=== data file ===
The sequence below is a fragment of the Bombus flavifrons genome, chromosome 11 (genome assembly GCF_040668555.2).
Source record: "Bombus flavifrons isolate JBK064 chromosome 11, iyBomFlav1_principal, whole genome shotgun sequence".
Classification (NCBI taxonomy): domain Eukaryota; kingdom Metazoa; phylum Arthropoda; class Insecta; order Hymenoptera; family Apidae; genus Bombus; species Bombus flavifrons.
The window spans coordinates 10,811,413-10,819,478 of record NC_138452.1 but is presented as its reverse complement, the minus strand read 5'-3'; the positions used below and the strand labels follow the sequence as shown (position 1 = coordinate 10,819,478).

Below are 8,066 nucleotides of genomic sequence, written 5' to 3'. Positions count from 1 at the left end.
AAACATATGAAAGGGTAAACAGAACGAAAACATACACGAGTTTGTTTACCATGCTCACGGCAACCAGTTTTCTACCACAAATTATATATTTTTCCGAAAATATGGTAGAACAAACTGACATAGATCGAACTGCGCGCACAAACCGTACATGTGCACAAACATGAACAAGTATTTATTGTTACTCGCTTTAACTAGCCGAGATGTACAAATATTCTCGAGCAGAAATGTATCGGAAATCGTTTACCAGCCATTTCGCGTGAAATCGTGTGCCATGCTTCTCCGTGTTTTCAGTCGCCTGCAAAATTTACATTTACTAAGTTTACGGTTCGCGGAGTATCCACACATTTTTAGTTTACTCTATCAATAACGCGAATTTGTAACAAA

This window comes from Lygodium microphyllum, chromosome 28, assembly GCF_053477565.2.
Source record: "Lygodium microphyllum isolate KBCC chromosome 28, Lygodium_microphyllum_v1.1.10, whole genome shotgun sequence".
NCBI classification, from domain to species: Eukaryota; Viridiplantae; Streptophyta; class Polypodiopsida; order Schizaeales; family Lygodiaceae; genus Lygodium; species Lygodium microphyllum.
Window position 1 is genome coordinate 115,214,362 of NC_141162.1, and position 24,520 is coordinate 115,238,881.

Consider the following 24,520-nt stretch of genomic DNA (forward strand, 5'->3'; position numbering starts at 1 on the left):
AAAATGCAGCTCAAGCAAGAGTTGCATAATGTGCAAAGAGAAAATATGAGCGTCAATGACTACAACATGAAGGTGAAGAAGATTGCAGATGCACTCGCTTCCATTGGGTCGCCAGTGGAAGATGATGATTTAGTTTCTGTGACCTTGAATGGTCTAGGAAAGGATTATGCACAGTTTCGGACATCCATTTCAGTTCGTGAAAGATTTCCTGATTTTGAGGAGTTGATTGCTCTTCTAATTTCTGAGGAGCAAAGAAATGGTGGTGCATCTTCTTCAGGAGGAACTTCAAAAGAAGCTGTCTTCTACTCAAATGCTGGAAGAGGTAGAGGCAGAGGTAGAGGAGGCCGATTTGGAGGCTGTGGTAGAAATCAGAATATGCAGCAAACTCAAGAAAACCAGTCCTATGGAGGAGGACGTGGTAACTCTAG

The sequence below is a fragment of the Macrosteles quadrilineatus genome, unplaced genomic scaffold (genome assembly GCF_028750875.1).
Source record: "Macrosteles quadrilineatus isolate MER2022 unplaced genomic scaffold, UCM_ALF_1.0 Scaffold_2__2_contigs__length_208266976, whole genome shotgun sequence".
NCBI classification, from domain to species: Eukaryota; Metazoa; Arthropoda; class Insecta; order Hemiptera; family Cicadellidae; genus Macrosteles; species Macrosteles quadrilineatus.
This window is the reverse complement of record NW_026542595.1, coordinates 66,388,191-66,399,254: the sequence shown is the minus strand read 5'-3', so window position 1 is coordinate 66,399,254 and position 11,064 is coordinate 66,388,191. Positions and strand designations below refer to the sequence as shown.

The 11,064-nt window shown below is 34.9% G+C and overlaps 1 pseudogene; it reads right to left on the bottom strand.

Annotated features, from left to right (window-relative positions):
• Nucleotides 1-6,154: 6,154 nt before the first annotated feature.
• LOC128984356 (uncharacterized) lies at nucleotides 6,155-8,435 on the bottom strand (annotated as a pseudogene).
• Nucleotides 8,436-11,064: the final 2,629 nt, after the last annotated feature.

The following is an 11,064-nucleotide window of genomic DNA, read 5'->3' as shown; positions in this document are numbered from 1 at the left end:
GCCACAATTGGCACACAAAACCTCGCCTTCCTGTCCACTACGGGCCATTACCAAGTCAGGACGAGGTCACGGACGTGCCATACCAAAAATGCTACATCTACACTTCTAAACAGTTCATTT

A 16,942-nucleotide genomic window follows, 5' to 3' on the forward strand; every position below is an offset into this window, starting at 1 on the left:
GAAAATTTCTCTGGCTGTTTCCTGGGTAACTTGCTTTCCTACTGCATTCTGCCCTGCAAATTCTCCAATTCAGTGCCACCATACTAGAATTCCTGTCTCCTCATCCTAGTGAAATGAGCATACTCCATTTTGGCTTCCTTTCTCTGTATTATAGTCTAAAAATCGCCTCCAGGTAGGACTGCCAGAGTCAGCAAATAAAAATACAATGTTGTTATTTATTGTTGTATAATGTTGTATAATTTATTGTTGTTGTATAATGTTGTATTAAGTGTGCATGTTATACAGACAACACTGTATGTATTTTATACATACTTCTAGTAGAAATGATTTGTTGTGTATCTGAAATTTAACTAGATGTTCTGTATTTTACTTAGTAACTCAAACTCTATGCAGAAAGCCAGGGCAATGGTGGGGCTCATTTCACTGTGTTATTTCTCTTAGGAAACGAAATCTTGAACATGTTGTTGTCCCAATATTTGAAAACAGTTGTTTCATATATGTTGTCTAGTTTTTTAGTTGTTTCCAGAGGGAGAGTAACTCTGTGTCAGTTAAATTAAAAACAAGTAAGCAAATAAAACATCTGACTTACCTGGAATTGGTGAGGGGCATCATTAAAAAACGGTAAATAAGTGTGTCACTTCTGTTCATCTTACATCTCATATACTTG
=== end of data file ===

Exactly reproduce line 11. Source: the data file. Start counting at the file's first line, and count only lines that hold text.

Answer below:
Consider the following 24,520-nt stretch of genomic DNA (forward strand, 5'->3'; position numbering starts at 1 on the left):